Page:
Sherri Bell, president, Camosun College, and chair, BC Colleges –

    “New approaches and technologies have ensured students at colleges throughout B.C. were able to succeed and thrive amid the pandemic. Our focus is now on supporting the full return to in-person education and on-campus services in September 2021 as an important part of the B.C. restart plan. While some people may be a little nervous as well as excited, the health, safety and well-being of employees, students and campus visitors remains the priority.”

    Joanne MacLean, president and vice-chancellor, University of the Fraser Valley, and chair, BC Association of Institutes and Universities (BCIAU) –

    “Welcoming students back to campus is something to celebrate. We have been planning a safe and gradual return to campus that allows for flexibility, support and adjustment to the change from remote study and work to campus life.” 

    Quick Facts:

    • B.C.’s vaccination coverage is among the highest in the world, and that is what is transforming the ability to safely live with COVID-19.
    • On June 29, 2021, with the transition to Step 3 of BC’s Restart plan, almost 80% of British Columbians have had at least one dose of vaccine.
    • As of June 25, 2021, 64.63% of people aged 18 to 29 in B.C. have received at least one dose of vaccine.

    Learn More:

    New Return-to-Campus Guidelines for B.C.’s post-secondary sector:

    Information about returning to post-secondary:

    BC’s Restart plan:

    BC’s Restart plan, Step 3:

    Register for your vaccine now: 
    Or call 1 833 838-2323.

    Get secure access to your health information through Health Gateway:

    Visit the BC Centre for Disease Control’s dashboard: 

    International students and studying in Canada:

    Free mental health support for post-secondary students:

  • 11 Jul 2021 11:40 AM | Anonymous

    With British Columbians achieving nearly 80% adult Dose 1 vaccine coverage and COVID-19 case counts continuing to decline, the Province is safely moving to Step 3 of its four-step restart plan on July 1, 2021.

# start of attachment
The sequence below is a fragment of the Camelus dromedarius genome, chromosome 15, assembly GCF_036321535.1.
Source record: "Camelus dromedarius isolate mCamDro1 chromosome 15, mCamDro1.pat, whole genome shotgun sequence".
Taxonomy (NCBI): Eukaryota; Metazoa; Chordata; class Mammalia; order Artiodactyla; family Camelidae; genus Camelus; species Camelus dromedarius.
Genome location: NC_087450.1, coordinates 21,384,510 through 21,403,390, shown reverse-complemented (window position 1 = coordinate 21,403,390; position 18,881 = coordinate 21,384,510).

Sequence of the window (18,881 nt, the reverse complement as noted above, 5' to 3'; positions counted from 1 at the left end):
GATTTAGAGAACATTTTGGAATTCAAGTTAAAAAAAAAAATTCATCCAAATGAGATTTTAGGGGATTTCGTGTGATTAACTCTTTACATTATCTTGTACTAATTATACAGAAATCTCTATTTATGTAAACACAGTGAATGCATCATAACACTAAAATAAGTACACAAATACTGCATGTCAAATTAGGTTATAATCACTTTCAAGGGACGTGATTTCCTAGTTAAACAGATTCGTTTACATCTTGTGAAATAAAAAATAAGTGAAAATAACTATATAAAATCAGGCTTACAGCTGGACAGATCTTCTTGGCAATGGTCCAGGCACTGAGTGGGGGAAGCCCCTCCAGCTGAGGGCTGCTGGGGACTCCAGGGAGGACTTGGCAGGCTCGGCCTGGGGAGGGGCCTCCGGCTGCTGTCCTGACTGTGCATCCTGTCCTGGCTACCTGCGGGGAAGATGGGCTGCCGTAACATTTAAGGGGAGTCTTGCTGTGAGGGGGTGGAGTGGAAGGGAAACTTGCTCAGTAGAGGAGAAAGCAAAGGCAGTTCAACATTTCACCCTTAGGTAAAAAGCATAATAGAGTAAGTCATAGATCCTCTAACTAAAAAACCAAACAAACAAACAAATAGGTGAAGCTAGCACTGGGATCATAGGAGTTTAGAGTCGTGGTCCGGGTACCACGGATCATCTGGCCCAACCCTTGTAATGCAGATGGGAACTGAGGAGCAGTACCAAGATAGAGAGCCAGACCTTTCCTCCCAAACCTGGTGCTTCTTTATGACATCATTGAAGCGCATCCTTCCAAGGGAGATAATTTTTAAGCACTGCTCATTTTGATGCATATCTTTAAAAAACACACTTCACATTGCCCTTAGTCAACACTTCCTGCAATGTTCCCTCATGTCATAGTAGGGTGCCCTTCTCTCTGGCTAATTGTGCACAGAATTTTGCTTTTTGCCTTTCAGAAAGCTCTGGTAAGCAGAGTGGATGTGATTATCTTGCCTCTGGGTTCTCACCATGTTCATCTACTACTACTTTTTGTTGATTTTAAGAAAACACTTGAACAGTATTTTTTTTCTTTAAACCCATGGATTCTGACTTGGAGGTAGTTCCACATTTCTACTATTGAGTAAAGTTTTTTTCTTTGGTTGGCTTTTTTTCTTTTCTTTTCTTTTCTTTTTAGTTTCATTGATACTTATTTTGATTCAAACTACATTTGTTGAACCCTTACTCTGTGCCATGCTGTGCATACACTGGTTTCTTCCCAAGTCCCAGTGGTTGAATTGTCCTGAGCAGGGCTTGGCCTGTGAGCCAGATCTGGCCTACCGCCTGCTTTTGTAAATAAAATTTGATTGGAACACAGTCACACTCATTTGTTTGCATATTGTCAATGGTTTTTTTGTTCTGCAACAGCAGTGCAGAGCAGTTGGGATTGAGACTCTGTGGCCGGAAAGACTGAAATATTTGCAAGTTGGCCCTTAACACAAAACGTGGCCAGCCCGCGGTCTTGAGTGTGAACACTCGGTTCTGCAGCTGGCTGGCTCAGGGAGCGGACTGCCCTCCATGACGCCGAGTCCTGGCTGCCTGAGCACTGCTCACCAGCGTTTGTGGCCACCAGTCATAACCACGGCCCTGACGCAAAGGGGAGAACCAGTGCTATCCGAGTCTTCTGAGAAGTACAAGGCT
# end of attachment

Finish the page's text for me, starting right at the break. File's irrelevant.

“British Columbians have stepped up at every stage throughout this pandemic,” said Premier John Horgan. “We’ve helped our neighbours stay safe, we’ve sacrificed time with friends and family and we have diligently registered to get vaccinated. We’ve now reached a point in our vaccination efforts when we can begin to remove restrictions. Let’s continue to respect everyone’s comfort level as we safely take another step toward putting this pandemic behind us.”

    Moving to Step 3 will signal the end to the longest provincial state of emergency in B.C.’s history. The emergency will be lifted on June 30 at 11:59 p.m.

    B.C.’s public health emergency will remain in effect during Step 3 to support amended public health orders from the provincial health officer (PHO), with reduced requirements.

    During Step 3, businesses will gradually transition to new communicable disease plans, with guidelines for these plans released by WorkSafeBC on June 28. These guidelines were developed in consultation with public health and businesses will continue to be supported by WorkSafeBC and the PHO as they transition.  

    These plans will continue to include physical barriers at many business and retail settings. Capacity limits, formal health screening tests and directional arrows, as well as other physical distancing measures will no longer be required. However, they may still be used during this transition period.